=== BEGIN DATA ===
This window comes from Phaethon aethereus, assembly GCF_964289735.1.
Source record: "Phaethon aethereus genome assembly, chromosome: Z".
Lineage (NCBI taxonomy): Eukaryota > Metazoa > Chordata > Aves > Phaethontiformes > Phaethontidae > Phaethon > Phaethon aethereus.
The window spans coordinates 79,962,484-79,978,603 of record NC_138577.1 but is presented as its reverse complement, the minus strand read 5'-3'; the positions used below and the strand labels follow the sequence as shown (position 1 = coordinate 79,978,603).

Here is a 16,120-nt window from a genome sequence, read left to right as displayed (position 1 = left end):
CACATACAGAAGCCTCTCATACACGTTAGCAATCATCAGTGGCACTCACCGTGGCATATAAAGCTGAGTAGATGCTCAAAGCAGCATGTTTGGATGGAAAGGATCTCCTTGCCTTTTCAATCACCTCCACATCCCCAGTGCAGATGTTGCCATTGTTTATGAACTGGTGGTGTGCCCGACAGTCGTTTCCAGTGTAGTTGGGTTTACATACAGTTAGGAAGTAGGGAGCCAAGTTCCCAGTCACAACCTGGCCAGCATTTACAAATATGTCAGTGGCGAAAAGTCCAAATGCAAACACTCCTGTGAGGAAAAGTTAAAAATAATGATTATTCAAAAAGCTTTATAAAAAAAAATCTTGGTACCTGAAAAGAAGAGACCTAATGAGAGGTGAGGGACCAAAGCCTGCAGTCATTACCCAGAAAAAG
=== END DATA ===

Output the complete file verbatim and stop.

This window comes from Phaethon aethereus, assembly GCF_964289735.1.
Source record: "Phaethon aethereus genome assembly, chromosome: Z".
Lineage (NCBI taxonomy): Eukaryota > Metazoa > Chordata > Aves > Phaethontiformes > Phaethontidae > Phaethon > Phaethon aethereus.
The window spans coordinates 79,962,484-79,978,603 of record NC_138577.1 but is presented as its reverse complement, the minus strand read 5'-3'; the positions used below and the strand labels follow the sequence as shown (position 1 = coordinate 79,978,603).

Here is a 16,120-nt window from a genome sequence, read left to right as displayed (position 1 = left end):
CACATACAGAAGCCTCTCATACACGTTAGCAATCATCAGTGGCACTCACCGTGGCATATAAAGCTGAGTAGATGCTCAAAGCAGCATGTTTGGATGGAAAGGATCTCCTTGCCTTTTCAATCACCTCCACATCCCCAGTGCAGATGTTGCCATTGTTTATGAACTGGTGGTGTGCCCGACAGTCGTTTCCAGTGTAGTTGGGTTTACATACAGTTAGGAAGTAGGGAGCCAAGTTCCCAGTCACAACCTGGCCAGCATTTACAAATATGTCAGTGGCGAAAAGTCCAAATGCAAACACTCCTGTGAGGAAAAGTTAAAAATAATGATTATTCAAAAAGCTTTATAAAAAAAAATCTTGGTACCTGAAAAGAAGAGACCTAATGAGAGGTGAGGGACCAAAGCCTGCAGTCATTACCCAGAAAAAG